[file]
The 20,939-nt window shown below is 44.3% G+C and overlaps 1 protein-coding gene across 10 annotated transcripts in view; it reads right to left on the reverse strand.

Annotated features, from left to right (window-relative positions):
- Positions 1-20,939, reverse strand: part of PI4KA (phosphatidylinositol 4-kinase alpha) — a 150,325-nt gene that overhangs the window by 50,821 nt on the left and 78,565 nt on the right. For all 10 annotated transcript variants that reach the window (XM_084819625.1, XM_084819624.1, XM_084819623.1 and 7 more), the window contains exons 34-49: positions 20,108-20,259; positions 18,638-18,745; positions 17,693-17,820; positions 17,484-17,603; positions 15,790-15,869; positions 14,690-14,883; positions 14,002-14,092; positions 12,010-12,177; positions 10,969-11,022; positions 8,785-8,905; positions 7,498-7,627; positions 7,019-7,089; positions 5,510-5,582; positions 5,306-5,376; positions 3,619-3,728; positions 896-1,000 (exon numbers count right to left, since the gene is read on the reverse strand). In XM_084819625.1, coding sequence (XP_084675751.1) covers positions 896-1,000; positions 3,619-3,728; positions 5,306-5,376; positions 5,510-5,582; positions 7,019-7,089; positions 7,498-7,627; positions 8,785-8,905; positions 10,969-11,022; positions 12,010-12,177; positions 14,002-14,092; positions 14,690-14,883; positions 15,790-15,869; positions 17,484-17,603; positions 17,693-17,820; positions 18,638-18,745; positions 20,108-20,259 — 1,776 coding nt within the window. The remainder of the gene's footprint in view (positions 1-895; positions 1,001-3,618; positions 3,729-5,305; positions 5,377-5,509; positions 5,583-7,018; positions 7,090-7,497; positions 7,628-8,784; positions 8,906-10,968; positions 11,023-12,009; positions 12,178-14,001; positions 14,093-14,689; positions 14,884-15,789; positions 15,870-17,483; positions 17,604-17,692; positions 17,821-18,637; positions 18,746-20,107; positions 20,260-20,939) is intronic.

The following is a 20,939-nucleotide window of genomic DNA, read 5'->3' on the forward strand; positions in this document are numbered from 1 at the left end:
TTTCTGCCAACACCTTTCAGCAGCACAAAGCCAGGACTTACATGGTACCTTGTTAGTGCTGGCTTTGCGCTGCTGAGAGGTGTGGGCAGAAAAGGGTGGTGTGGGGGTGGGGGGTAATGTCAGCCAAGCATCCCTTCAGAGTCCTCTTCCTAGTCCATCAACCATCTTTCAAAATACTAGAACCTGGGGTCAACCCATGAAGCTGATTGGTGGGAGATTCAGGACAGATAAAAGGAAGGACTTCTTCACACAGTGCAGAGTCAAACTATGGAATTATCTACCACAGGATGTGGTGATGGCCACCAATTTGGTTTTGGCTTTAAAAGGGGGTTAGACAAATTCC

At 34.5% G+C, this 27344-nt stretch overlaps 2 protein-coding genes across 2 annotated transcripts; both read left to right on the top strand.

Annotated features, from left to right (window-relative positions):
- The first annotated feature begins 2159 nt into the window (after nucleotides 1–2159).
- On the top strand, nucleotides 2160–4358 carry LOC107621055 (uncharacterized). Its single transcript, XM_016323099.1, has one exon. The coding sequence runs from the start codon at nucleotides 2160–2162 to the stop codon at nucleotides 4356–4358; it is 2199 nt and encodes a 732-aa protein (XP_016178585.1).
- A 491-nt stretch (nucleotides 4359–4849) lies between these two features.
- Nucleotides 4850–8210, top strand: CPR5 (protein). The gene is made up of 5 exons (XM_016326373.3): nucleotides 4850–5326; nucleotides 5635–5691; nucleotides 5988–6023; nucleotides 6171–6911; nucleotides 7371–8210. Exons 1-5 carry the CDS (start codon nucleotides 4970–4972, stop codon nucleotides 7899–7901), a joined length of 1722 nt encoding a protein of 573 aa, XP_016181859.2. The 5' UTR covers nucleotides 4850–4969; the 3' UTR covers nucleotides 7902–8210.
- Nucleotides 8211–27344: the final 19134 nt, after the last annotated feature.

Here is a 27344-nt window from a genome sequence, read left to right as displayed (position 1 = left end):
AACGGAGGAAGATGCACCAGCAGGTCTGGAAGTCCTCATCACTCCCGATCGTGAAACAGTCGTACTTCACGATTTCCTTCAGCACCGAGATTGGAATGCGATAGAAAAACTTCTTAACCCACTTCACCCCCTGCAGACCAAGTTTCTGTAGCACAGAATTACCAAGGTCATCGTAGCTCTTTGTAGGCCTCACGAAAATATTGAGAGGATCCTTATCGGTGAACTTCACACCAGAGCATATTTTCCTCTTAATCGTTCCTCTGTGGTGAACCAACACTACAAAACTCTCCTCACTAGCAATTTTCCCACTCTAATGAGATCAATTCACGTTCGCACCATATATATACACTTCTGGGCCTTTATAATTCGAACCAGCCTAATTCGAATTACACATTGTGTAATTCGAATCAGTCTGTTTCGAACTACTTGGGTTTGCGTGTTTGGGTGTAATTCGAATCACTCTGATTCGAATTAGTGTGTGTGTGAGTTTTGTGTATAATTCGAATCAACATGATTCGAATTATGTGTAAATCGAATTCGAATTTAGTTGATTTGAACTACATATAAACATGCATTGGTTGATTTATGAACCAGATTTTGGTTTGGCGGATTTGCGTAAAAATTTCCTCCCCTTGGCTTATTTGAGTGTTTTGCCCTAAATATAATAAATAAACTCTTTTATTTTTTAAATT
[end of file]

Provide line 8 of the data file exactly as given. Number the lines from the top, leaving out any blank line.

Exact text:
- The first annotated feature begins 2159 nt into the window (after nucleotides 1–2159).